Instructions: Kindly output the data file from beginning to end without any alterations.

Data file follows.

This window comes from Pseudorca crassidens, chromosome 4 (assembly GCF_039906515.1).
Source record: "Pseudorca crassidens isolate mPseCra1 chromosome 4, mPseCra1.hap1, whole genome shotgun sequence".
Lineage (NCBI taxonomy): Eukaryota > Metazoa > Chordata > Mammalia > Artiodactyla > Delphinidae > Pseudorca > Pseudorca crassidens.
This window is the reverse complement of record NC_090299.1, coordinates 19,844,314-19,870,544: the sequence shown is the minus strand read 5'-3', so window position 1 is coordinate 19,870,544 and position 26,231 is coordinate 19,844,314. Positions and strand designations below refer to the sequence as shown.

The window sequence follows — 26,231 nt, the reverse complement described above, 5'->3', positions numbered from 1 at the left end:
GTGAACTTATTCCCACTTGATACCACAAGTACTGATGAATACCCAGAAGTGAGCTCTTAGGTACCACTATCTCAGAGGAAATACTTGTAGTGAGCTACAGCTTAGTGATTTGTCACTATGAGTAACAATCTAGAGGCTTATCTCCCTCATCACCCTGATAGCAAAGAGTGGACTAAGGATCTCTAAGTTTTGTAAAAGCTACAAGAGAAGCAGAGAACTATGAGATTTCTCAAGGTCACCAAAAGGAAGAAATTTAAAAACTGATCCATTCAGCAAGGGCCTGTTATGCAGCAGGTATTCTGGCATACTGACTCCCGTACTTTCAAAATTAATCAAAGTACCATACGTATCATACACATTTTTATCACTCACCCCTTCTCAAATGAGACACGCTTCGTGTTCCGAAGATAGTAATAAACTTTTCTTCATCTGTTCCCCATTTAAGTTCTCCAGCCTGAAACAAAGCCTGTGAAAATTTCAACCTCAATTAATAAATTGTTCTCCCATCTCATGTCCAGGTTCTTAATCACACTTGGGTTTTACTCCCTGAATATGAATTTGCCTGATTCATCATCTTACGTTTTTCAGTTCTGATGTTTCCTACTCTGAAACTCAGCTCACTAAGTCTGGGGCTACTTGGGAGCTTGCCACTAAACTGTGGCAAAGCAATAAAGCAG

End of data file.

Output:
This window comes from Pseudorca crassidens, chromosome 4 (assembly GCF_039906515.1).
Source record: "Pseudorca crassidens isolate mPseCra1 chromosome 4, mPseCra1.hap1, whole genome shotgun sequence".
Lineage (NCBI taxonomy): Eukaryota > Metazoa > Chordata > Mammalia > Artiodactyla > Delphinidae > Pseudorca > Pseudorca crassidens.
This window is the reverse complement of record NC_090299.1, coordinates 19,844,314-19,870,544: the sequence shown is the minus strand read 5'-3', so window position 1 is coordinate 19,870,544 and position 26,231 is coordinate 19,844,314. Positions and strand designations below refer to the sequence as shown.

The window sequence follows — 26,231 nt, the reverse complement described above, 5'->3', positions numbered from 1 at the left end:
GTGAACTTATTCCCACTTGATACCACAAGTACTGATGAATACCCAGAAGTGAGCTCTTAGGTACCACTATCTCAGAGGAAATACTTGTAGTGAGCTACAGCTTAGTGATTTGTCACTATGAGTAACAATCTAGAGGCTTATCTCCCTCATCACCCTGATAGCAAAGAGTGGACTAAGGATCTCTAAGTTTTGTAAAAGCTACAAGAGAAGCAGAGAACTATGAGATTTCTCAAGGTCACCAAAAGGAAGAAATTTAAAAACTGATCCATTCAGCAAGGGCCTGTTATGCAGCAGGTATTCTGGCATACTGACTCCCGTACTTTCAAAATTAATCAAAGTACCATACGTATCATACACATTTTTATCACTCACCCCTTCTCAAATGAGACACGCTTCGTGTTCCGAAGATAGTAATAAACTTTTCTTCATCTGTTCCCCATTTAAGTTCTCCAGCCTGAAACAAAGCCTGTGAAAATTTCAACCTCAATTAATAAATTGTTCTCCCATCTCATGTCCAGGTTCTTAATCACACTTGGGTTTTACTCCCTGAATATGAATTTGCCTGATTCATCATCTTACGTTTTTCAGTTCTGATGTTTCCTACTCTGAAACTCAGCTCACTAAGTCTGGGGCTACTTGGGAGCTTGCCACTAAACTGTGGCAAAGCAATAAAGCAG